Sailing out from Copenhagen, on the ferry bound for Oslo, we pass by a long line of wind turbines standing tall out in the water.
As “green” as I am, I have never liked the looks of the modern three-bladed wind turbine. There is something about them that bothers me. When I watch them turn, I find that there is no evenness to their rotation; visually, it looks to me like three Barbie doll legs, one “falling” down after another. (I have rarely seen these things moving so fast you can’t make out the individual blades.)
Apparently, these turbines are not as environmentally friendly as we are led to believe. In the county of Rogaland in Norway, one array is noise polluting a nearby neighborhood. I have read that the maximum three blades on modern turbines is chosen because it makes a minimum of noise. Still, anything that big, rotating in the wind, will make some sound.
Another array was put in a white-tailed eagle breeding area two counties north of where I live, in Smøla. Within months after starting up, more than a half dozen birds—a vulnerable species—had died from colliding with the wind turbines. However, it turns out that birds have a tendency to crash into man-made structures, anyway. It’s not just wind turbines, and I saw myself a sparrow (most likely) fly right into the side of our office building one day. I have no idea if the poor thing made it, but since it flew straight into concrete, I doubt it. So, the real issue with the Smøla installation is that man-made structures are placed in a known breeding area for several vulnerable bird species, not that the structures are wind turbines. (A similar issue applies to the Altamont Pass energy farm in California.)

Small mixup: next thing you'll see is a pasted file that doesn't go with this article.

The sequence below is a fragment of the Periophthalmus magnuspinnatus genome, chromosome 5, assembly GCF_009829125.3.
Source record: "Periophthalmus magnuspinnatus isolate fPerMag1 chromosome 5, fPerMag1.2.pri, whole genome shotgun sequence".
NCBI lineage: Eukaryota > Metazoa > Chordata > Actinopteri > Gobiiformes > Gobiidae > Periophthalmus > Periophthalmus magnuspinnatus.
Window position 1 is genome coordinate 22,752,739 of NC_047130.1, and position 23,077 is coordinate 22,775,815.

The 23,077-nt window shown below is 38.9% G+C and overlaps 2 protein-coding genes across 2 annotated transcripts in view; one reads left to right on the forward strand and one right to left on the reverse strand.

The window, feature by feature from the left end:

It turns out that the slower moving blades I’ve observed are due to newer turbine design, with larger blades. This slower movement helps birds detect the blades and avoid them.
Sadly, this doesn’t alleviate another problem regarding flying animals. Bats are still crashing into wind turbines—or rather, next to them. Echo location means bats will not collide with the turbines themselves so researchers were baffled by bat deaths around turbines. The likely explanation is that because bat lungs are different from birds (i.e. bats have mammalian lungs—a flexible balloon-like structure which can collapse or over-expand), bats are more vulnerable to a sudden change in air pressure. There is a marked difference in air pressure in front of the turbine blades and behind them – like the difference in air speed flow above and below an airplane wing—and this is what affects bats. Bats are vital to insect control and therefore agriculture, and like birds, many bats are migratory. Bat death in one area could adversely affect all ecosystems along the bat’s migration route.
I am sad that this is happening to bats. I like them. I have never found them creepy. Rather, this little flying mammal fascinates me. Happily, people are trying to solve the problem.
I started writing about wind turbines because I think they are creepy-looking, but I now have no reason to believe that they represent an energy source that is harmful to us or wildlife—not if we are careful about placement and try to solve the problems that some flying creatures can have with them.